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While We Try to Protect Ourselves and Our Families, Adults Must Take Responsibility to Prevent Easy Access to Guns
Common Sense about Kids and Guns, 9/19/2001

Victoria Reggie Kennedy, the President of Common Sense about Kids and Guns, issued the following statement in response to the increase in first-time gun buyers in the wake of last week’s terrorist attacks and the need for common sense, responsible safety measures to protect children and teenagers from unsupervised access to guns:

“As all Americans struggle to find an appropriate response to the tragic events of last week, Common Sense about Kids and Guns strongly urges all adults to exercise caution and engage in an honest assessment of their own personal family situations before deciding to bring a gun into the home. The decision to keep a firearm in the home is a very serious one that comes with enormous responsibilities.

“Just this past week-end, a three year old boy lost his life after accidentally shooting himself with a loaded and unlocked gun his father had brought into the home to ‘protect’ his family. (Read story.) Sadly, in different circumstances, that same kind of story is repeated nearly every day in towns and communities across America. A loaded or unlocked gun is literally a tragic, yet totally preventable, accident waiting to happen.

“During these difficult and volatile times, parents need to help children cope by giving them a sense of safety and security. Unfortunately, that sense of safety and security can be shattered by a hastily made decision to bring a gun into the home.

“Before deciding to bring a gun into the home, responsible adults must, at a minimum, consider the following: Do children live in or visit their home? Does someone in the family abuse drugs or alcohol? Is someone in the household depressed or prone to violence or abuse? Is the adult willing or able to assure that the gun will be unloaded and locked at all times with the ammunition stored and locked separately? And is the adult willing or able to assure that no child or teenager can get access to the key or combination for the lock?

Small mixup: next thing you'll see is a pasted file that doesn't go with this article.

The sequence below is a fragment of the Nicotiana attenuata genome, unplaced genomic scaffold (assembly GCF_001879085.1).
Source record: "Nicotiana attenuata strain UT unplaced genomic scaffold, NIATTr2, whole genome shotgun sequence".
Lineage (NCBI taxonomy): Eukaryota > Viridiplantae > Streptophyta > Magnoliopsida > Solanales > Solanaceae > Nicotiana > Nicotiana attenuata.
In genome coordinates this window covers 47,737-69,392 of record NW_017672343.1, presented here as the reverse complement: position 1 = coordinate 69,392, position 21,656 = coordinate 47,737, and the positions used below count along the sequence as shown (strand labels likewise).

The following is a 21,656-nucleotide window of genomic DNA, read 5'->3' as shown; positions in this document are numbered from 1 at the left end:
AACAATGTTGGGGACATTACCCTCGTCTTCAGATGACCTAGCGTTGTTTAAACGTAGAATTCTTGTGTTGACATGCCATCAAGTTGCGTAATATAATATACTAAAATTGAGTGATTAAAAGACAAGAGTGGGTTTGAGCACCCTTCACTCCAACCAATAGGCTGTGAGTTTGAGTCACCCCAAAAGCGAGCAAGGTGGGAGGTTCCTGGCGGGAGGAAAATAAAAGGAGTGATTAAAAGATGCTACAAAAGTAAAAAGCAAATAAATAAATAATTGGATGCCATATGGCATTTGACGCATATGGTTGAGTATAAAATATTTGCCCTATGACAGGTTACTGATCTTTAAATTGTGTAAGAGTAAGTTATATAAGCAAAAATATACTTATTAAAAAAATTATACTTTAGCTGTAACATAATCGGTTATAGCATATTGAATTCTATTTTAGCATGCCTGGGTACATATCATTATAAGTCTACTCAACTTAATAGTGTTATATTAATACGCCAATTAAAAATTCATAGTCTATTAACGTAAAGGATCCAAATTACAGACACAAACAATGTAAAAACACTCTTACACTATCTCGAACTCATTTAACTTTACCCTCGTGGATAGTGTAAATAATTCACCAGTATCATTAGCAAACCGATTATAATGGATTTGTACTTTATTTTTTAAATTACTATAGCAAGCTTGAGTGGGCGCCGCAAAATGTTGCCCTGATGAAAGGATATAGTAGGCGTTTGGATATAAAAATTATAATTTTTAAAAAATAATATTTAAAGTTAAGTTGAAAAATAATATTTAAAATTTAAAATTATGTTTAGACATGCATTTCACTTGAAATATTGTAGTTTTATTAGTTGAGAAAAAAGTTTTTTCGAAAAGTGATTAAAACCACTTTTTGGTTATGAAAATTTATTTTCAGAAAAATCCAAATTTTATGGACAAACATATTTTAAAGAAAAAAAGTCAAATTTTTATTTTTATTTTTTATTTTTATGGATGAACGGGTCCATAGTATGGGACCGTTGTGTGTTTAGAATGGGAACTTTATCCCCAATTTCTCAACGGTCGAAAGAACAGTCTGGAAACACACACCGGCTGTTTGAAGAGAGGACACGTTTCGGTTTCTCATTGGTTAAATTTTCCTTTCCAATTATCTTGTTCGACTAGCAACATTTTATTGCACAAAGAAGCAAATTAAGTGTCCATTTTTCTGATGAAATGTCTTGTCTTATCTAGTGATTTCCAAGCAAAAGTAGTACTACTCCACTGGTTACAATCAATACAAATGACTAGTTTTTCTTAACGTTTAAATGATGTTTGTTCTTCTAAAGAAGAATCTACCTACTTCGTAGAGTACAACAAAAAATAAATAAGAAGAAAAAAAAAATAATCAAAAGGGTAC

“Please remember that children and teenagers are naturally curious and have always tested the limits adults set for them. A responsible adult cannot rely on a child or teenager not to touch a gun, merely because they have been told not to do so. It is impossible to predict what children, teenagers and their friends will do, and the risks of mishandling a gun are too great to place the burden of responsibility on anyone other the adult bringing the gun into the home.

“Please follow these six, common sense safety steps to help protect your family:
All gun owners must:
-- Unload and lock up their guns;
-- Lock and store ammunition separately; and
-- Keep keys where kids are unable to find them.
All parents must:
-- Ask if guns are safely stored at places their kids visit or play;
-- Talk with their kids about guns; and
-- Teach young children not to touch guns and to tell an adult if they find one.

“And remember, the child you save may be your own.”

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